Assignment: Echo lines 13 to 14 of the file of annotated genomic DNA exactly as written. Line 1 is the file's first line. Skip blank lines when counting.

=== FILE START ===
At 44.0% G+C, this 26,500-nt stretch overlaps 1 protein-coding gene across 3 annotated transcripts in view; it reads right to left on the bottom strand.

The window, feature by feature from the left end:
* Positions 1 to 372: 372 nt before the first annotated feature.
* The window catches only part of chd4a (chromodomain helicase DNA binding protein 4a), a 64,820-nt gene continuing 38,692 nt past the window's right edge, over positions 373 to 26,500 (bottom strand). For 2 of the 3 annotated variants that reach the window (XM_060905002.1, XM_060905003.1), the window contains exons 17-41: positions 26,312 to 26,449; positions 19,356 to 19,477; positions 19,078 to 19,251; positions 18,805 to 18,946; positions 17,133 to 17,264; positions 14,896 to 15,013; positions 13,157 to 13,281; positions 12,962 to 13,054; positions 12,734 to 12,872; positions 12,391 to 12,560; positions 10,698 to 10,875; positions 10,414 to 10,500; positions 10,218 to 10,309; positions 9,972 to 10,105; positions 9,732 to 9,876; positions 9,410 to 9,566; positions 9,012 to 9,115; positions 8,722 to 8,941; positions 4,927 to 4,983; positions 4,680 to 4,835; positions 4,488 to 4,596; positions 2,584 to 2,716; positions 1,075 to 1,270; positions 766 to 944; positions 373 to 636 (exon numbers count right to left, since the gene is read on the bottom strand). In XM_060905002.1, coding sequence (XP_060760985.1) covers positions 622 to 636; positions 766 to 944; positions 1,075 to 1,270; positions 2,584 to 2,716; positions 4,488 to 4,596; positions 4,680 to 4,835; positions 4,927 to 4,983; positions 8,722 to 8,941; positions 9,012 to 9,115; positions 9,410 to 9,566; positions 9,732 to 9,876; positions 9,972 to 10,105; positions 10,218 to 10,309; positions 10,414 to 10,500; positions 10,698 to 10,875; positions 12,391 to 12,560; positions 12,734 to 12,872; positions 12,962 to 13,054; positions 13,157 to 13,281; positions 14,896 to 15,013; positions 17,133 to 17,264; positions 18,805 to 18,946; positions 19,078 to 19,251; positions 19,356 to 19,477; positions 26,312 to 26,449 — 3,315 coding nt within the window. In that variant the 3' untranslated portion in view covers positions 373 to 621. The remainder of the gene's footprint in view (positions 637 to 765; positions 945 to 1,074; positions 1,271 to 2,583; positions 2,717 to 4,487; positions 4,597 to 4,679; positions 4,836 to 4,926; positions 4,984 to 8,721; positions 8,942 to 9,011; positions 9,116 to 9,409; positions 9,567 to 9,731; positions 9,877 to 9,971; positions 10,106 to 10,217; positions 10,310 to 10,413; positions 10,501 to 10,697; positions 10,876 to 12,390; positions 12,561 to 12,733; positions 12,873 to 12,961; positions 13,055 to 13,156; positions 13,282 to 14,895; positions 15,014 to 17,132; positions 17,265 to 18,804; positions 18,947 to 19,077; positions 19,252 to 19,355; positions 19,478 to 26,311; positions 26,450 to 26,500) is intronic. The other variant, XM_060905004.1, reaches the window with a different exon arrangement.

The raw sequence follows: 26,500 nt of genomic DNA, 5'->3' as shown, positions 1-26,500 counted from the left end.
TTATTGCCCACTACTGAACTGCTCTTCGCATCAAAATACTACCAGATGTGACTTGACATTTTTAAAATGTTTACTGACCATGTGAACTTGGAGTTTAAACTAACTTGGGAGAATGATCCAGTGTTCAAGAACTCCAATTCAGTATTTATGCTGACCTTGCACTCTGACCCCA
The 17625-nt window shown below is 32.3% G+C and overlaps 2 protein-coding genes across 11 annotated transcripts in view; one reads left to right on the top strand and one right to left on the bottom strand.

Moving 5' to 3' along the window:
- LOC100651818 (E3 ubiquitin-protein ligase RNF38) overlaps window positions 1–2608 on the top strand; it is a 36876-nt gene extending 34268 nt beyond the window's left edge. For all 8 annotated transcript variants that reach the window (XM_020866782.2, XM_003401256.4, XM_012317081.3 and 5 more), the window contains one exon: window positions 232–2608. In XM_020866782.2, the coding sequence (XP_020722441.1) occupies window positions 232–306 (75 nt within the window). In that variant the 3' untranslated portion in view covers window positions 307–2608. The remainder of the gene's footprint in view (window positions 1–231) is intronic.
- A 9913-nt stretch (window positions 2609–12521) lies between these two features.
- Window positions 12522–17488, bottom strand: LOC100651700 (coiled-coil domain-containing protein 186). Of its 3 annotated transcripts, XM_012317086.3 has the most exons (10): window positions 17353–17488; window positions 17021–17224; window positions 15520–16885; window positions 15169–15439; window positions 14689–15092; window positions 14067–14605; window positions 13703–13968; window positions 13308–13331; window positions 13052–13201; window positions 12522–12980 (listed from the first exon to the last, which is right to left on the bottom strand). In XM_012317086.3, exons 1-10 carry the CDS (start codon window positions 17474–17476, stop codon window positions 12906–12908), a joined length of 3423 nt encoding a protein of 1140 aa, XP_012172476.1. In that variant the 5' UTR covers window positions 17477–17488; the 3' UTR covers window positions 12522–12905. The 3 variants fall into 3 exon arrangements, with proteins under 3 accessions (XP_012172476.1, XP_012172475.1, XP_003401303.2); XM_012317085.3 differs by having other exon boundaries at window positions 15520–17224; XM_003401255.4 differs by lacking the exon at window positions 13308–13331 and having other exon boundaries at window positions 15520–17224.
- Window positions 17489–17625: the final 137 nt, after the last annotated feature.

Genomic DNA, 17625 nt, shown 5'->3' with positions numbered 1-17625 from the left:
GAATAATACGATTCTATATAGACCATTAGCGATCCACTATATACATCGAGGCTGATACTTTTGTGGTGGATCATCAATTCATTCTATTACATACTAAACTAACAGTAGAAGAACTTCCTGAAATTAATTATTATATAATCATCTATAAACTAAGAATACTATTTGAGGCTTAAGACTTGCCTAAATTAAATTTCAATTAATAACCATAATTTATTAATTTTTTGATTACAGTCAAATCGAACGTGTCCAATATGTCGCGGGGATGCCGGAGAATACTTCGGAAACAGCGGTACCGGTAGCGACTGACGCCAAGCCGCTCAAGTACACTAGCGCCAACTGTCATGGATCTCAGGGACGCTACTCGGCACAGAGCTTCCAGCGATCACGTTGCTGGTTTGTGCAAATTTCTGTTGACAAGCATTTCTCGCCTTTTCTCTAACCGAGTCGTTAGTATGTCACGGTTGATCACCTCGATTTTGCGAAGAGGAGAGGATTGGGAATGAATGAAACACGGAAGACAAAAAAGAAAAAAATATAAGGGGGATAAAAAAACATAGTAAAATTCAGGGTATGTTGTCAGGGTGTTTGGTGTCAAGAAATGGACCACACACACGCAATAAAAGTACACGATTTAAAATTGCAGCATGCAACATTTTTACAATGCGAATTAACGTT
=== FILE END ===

Genomic DNA, 17625 nt, shown 5'->3' with positions numbered 1-17625 from the left:
GAATAATACGATTCTATATAGACCATTAGCGATCCACTATATACATCGAGGCTGATACTTTTGTGGTGGATCATCAATTCATTCTATTACATACTAAACTAACAGTAGAAGAACTTCCTGAAATTAATTATTATATAATCATCTATAAACTAAGAATACTATTTGAGGCTTAAGACTTGCCTAAATTAAATTTCAATTAATAACCATAATTTATTAATTTTTTGATTACAGTCAAATCGAACGTGTCCAATATGTCGCGGGGATGCCGGAGAATACTTCGGAAACAGCGGTACCGGTAGCGACTGACGCCAAGCCGCTCAAGTACACTAGCGCCAACTGTCATGGATCTCAGGGACGCTACTCGGCACAGAGCTTCCAGCGATCACGTTGCTGGTTTGTGCAAATTTCTGTTGACAAGCATTTCTCGCCTTTTCTCTAACCGAGTCGTTAGTATGTCACGGTTGATCACCTCGATTTTGCGAAGAGGAGAGGATTGGGAATGAATGAAACACGGAAGACAAAAAAGAAAAAAATATAAGGGGGATAAAAAAACATAGTAAAATTCAGGGTATGTTGTCAGGGTGTTTGGTGTCAAGAAATGGACCACACACACGCAATAAAAGTACACGATTTAAAATTGCAGCATGCAACATTTTTACAATGCGAATTAACGTT